I recently re-read Amy Lynn Wlodarski’s George Rochberg, American Composer: Personal Trauma and Artistic Creativity, and I highly recommend it. Perhaps it was of special interest to me because Rochberg is part of my own history – I took two courses with him when I was a student at Penn, and have played his music on several occasions. (I am briefly quoted in the book, having spoken with Dr. Wlodarski as she was working on it.) But I think the volume is of interest to anyone involved with American music and recent music in general. The book is not the thoroughgoing life and works (like Howard Pollack’s book on Copland) that Rochberg deserves and I wish existed, though there is plenty of biographical information and insightful discussion of several of his pieces. Rather, it is a series of essays on various aspects of his life, with his traumatic experiences as a soldier in Europe during World War II as an overarching theme. Dr. Wlodarski has dug deeply into the Rochberg archives at the Sacher Foundation and discovered the facts about Rochberg’s wartime experience that he rarely, if ever, talked about. Rochberg served approximately 250 days in active combat duty, was wounded twice, and was even jailed briefly for insubordination when he refused an order to lead his men into what he felt would have been certain death. The book’s chapters deal with Rochberg’s wartime experience, his creative path to what he called Ars Combinatoria (his use of wide-ranging styles and materials in his work, encompassing both pre-20th century and modernist idioms), his identity as a secular Jew, and his work as a teacher. Much of the book is taken up with Rochberg’s own prose writings, and Dr. Wlodarski is helpful in elucidating and providing perspective on that aspect of his work. I mean no criticism of the book when I point this out, but I have to say I value a piece like the Symphony Nr. 2 or Serenata d’Estate more than all his essays put together. Bravo to Amy Wlodarski for an elegantly written book that provides vital information about an important American artist.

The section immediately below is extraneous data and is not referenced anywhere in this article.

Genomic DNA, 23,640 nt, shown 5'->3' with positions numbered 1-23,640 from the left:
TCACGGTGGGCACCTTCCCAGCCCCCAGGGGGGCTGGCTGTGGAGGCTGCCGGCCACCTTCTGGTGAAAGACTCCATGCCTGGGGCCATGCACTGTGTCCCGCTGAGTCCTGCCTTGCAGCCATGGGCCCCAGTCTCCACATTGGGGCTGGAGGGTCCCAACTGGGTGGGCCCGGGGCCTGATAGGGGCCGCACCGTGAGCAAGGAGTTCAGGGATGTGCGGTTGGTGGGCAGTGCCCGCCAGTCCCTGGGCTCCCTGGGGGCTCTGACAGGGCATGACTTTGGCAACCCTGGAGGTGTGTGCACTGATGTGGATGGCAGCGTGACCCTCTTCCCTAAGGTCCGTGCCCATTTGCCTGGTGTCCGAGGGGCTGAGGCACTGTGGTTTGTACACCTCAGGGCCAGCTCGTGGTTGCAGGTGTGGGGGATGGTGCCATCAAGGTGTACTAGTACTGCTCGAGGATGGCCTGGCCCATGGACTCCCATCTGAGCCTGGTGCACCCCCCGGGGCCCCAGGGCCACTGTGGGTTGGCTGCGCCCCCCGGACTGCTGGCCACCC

Daron Hagen’s memoir, Duet with the Past, was fascinating to me, partly because – like the Rochberg book – his history and my history overlap a bit; for example, we were both in New York in the 1980’s. (I think it was maybe at Daron’s apartment that Christine Schadeberg and I tried out a performance of Book of the Hanging Gardens that we were preparing). But apart from this egocentric reason for enjoying the book, I was intrigued by it because of Daron’s experience with what feels like an earlier part of American musical history. Daron studied at Curtis and Juilliard. His mentors and musical touchstones include Rorem, Diamond, and Bernstein. Though Rorem is still alive and was not particularly connected with Copland, I don’t know another composer roughly of my generation (Daron is a bit younger than myself) of comparable prominence who has those connections with important figures who in turn connect with Copland; this contrasts with my own connections with teachers of a later era like Crumb and Davidovsky (though now that I think of it, Mario himself had a thread of connection with Copland, as it was through Copland that he came to Tanglewood and thence to the Columbia-Princeton Electronic Music Center.) Also, Daron worked as a music copyist in New York, which again feels like an experience from an earlier era, after decades of composers relying on computer engraving software.
The book reveals that Daron has survived more than his share of trauma as well, though it sprang from his family experience, not wartime service. There is material here about productions of his operas and performances of his concert works, his affectionate relationship with the artist colony Yaddo, and his redeeming second marriage and fatherhood. The book is a brave, revealing, and touching enterprise.